Got a new bag and it is packed! I’m headed off on Wednesday to the Tennessee Tourism Roundtable, the “united voice of the Tennessee Tourism Industry,” for a look at the belly of the beast. I ‘ve never been to this event, which which this year combines the annual trade shows of the the Tennessee Restaurant Association and the Tennessee Hotel & Lodging Association.
I most interested in going to these sessions:
Culinary Tourism: The Hidden Harvest This one is by Erik Wolf, president and CEO of the International Culinary Tourism Association, and the description reads as follows: “Culinary Tourism is hot! Food is an attraction – just like a museum, and food and drink are the most overlooked components of the visitor experience.”
I think Tennessee has wonderful cuisine and has not come close to its potential to attract the “foodies.”
Tourism Technology: It’s A Whole New World! Ryan Bifulco, President of Atlanta’s TravelSpike. His writeup says, “As new media evolves, we are seeing a digital convergence: social networking, travel search, digital PR, podcasting, blogging, and RSS feeds are now all integrated and play a major role in today’s interactive world. For the tourism and hospitality industries, being on the Internet is no longer about just “having” a Web site.”
For the past few days, I’ve been updating my TennesseeGuy website and dreaming about the possibilities of podcasting, etc. I’ll be the guy on the front row for this one.
Securing Tourism’s Place at the Local Economic Development Table The good professor, Dr. Steve Morse, Director of the University of Tennessee Tourism Institute, describes his session by saying “Those of us in the tourism and hospitality industry realize that tourism is economic development. But do local government officials, business and community leaders and citizens look at it the same way? Often not — and usually it’s because they don’t understand the tremendous impact tourism has on the local economy.”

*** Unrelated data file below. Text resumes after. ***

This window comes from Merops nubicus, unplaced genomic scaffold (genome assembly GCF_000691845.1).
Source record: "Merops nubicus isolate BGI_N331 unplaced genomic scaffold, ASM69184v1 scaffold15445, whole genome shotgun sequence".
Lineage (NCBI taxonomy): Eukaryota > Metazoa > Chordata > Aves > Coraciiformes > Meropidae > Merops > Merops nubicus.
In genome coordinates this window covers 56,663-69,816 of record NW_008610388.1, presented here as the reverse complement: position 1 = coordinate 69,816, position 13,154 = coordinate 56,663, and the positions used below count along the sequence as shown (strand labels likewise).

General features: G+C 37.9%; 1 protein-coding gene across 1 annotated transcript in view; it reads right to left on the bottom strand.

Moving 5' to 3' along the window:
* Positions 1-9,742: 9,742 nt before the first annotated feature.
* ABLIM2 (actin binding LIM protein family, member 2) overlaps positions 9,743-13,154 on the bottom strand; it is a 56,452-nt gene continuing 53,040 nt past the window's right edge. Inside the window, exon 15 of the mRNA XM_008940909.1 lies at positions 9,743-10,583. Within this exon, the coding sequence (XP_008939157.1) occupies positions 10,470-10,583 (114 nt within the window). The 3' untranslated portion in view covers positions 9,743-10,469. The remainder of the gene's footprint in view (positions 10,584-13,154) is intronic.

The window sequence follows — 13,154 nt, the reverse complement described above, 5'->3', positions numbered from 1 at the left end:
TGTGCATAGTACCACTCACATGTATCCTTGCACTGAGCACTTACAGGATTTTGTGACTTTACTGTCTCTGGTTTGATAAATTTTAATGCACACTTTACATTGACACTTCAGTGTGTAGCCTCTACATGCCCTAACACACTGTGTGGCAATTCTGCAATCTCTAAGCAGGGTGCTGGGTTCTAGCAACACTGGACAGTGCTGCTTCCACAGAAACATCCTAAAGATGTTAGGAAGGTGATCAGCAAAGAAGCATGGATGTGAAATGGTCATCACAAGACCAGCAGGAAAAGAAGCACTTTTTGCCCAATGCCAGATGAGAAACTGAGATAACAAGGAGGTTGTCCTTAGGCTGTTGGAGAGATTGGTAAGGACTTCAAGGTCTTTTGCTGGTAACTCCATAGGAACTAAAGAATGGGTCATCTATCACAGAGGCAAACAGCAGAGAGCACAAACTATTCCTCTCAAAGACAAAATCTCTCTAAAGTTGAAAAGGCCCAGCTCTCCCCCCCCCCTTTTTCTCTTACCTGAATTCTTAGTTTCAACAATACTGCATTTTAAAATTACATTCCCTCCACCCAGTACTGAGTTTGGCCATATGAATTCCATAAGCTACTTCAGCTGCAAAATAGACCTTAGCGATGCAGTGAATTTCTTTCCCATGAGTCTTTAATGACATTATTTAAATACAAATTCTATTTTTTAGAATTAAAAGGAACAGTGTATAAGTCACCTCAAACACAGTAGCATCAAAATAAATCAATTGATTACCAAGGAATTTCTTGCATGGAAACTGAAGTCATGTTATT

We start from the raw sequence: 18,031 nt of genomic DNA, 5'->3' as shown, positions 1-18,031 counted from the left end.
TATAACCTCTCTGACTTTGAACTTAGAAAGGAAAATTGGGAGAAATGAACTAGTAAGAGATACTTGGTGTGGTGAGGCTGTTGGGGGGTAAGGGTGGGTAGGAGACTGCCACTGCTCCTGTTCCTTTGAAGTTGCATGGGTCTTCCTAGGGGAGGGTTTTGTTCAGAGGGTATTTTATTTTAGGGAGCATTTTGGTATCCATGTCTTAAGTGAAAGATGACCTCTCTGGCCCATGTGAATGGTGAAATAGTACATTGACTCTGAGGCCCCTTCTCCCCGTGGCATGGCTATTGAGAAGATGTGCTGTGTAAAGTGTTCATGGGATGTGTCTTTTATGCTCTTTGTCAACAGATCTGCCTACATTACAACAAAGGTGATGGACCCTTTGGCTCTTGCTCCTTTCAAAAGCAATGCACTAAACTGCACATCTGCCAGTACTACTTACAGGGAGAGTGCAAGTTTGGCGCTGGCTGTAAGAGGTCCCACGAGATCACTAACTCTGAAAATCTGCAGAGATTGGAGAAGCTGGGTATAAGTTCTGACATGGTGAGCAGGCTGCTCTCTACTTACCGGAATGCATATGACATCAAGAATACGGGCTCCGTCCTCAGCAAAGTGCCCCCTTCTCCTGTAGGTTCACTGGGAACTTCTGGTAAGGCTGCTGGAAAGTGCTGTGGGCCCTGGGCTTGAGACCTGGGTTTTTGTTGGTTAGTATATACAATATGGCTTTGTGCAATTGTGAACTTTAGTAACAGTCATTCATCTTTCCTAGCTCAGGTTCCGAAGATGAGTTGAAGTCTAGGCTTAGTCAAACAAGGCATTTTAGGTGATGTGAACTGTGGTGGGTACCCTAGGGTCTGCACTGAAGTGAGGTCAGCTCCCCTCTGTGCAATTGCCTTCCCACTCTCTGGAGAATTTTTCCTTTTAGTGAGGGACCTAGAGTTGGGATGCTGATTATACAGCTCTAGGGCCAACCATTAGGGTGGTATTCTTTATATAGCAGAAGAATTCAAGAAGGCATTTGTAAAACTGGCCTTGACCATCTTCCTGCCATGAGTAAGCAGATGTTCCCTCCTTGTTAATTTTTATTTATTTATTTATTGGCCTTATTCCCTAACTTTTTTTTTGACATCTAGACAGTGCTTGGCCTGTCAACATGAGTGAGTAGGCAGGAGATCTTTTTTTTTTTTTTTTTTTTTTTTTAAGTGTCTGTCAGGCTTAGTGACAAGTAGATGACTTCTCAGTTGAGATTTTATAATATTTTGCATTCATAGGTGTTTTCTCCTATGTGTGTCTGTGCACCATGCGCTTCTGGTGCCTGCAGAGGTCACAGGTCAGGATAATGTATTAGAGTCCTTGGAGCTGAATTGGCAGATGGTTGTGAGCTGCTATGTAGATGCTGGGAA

On the other hand, to be fair, sometimes local officials and bidnessmen don’t understand tourism because they are idiots. I often marvel at seeing Tennessee counties and towns that will invest millions in railroad sidings, gas pipelines, and all manner of hardware in building “industrial parks” trying to lure jobs that took a slow boat to China decades ago but would never think to help subsidize–for far less money–a small restaurant, coffeeshop, or renovate 18th Century storefronts to attract visitors.
But I digress.
I’m flying Frontier Airlines from Denver to Nashville, and then will take–for the first time–a Chattanooga Coach from the Nashville Airport to Chattanooga. I can fly to Nashville for just under $200, but making it to Chattanooga by air would have added about $300 more onto the ticket. I’ll report on how this goes.
I hope to blog from the convention, so stay tuned.